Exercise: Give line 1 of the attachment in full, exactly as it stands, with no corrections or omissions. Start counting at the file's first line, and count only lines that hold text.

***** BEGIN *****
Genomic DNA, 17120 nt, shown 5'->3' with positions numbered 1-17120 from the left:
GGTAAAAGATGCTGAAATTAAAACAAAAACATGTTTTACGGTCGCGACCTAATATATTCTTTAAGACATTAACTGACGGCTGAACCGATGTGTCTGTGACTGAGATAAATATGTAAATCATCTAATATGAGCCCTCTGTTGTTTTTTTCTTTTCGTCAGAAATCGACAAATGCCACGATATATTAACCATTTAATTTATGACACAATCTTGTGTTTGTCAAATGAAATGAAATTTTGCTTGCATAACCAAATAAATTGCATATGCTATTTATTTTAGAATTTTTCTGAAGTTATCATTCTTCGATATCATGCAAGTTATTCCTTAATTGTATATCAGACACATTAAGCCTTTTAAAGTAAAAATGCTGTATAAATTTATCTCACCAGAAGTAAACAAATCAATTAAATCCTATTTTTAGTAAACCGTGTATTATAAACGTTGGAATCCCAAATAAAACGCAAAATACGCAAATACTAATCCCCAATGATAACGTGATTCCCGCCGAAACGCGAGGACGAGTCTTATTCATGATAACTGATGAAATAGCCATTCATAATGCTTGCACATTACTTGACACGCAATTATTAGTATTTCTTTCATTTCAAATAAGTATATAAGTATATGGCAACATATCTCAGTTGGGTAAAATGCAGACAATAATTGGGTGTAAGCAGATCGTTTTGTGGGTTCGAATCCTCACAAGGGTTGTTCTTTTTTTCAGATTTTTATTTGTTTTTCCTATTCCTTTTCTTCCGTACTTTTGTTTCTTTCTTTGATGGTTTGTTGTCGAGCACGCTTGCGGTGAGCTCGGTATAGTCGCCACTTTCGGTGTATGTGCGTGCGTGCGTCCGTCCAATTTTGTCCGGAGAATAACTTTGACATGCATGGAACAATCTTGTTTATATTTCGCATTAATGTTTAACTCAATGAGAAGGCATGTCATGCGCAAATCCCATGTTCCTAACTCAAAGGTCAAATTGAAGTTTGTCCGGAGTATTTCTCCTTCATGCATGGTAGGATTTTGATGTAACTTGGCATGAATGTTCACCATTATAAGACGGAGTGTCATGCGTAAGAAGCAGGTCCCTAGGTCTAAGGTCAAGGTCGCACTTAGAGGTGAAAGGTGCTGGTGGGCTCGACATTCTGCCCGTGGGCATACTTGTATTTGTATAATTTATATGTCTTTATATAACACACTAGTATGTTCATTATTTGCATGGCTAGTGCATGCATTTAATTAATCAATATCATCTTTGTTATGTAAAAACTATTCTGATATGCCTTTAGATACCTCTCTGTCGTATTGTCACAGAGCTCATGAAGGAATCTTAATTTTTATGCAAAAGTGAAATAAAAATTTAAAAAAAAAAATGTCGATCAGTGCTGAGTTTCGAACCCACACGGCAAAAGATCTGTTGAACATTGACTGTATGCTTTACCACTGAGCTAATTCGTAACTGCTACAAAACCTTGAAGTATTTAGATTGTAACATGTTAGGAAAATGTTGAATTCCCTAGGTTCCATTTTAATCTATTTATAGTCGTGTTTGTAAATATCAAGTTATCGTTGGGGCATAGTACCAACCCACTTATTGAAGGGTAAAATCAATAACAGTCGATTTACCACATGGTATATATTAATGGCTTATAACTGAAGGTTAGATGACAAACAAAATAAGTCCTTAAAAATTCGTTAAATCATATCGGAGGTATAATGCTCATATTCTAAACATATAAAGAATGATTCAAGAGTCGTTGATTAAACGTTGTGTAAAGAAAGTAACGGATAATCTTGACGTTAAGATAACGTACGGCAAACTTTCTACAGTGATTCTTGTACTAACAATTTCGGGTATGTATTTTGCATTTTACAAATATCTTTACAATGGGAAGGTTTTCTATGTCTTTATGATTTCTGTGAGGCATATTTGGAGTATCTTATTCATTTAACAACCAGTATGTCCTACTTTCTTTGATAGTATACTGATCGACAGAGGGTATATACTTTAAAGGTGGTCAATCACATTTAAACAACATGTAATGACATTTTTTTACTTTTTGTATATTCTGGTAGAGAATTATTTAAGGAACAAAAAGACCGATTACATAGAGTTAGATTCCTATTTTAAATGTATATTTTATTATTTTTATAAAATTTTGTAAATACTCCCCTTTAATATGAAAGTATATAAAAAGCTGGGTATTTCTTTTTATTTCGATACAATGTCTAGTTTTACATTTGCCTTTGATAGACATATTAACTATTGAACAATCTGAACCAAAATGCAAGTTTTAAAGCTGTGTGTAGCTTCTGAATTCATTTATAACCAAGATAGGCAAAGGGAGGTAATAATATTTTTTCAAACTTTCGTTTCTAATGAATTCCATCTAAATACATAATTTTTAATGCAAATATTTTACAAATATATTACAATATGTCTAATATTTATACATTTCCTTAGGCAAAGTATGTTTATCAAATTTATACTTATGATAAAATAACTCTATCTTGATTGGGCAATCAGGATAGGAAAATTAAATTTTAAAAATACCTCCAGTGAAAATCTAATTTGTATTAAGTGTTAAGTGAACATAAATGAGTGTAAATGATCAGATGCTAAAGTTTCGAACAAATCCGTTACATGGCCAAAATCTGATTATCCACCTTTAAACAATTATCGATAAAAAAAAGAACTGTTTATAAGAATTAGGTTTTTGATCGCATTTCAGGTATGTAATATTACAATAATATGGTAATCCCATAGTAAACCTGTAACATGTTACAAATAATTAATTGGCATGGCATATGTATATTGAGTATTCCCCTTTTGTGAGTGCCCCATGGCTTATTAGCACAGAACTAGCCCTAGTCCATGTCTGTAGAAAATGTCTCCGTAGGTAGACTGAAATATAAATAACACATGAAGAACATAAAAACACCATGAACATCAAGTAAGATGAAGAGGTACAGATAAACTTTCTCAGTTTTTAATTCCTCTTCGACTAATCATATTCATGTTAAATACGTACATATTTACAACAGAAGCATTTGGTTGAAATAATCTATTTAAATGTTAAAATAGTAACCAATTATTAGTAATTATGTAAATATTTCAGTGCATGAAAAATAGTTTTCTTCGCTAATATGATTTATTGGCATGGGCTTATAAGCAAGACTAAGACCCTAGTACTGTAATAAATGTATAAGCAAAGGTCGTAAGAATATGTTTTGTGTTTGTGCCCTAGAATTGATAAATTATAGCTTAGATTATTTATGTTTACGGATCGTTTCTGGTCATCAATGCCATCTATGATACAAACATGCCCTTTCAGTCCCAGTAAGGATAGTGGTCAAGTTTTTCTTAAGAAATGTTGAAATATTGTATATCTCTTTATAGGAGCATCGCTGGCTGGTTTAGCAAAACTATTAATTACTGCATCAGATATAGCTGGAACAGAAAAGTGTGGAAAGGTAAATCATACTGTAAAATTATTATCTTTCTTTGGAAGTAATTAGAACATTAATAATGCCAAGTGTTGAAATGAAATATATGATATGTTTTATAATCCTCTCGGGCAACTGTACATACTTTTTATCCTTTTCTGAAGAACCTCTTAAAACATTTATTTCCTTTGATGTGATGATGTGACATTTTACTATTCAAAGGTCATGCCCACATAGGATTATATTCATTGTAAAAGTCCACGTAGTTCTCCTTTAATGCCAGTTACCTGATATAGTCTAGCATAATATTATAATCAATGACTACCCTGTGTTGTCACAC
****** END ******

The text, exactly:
Genomic DNA, 17120 nt, shown 5'->3' with positions numbered 1-17120 from the left: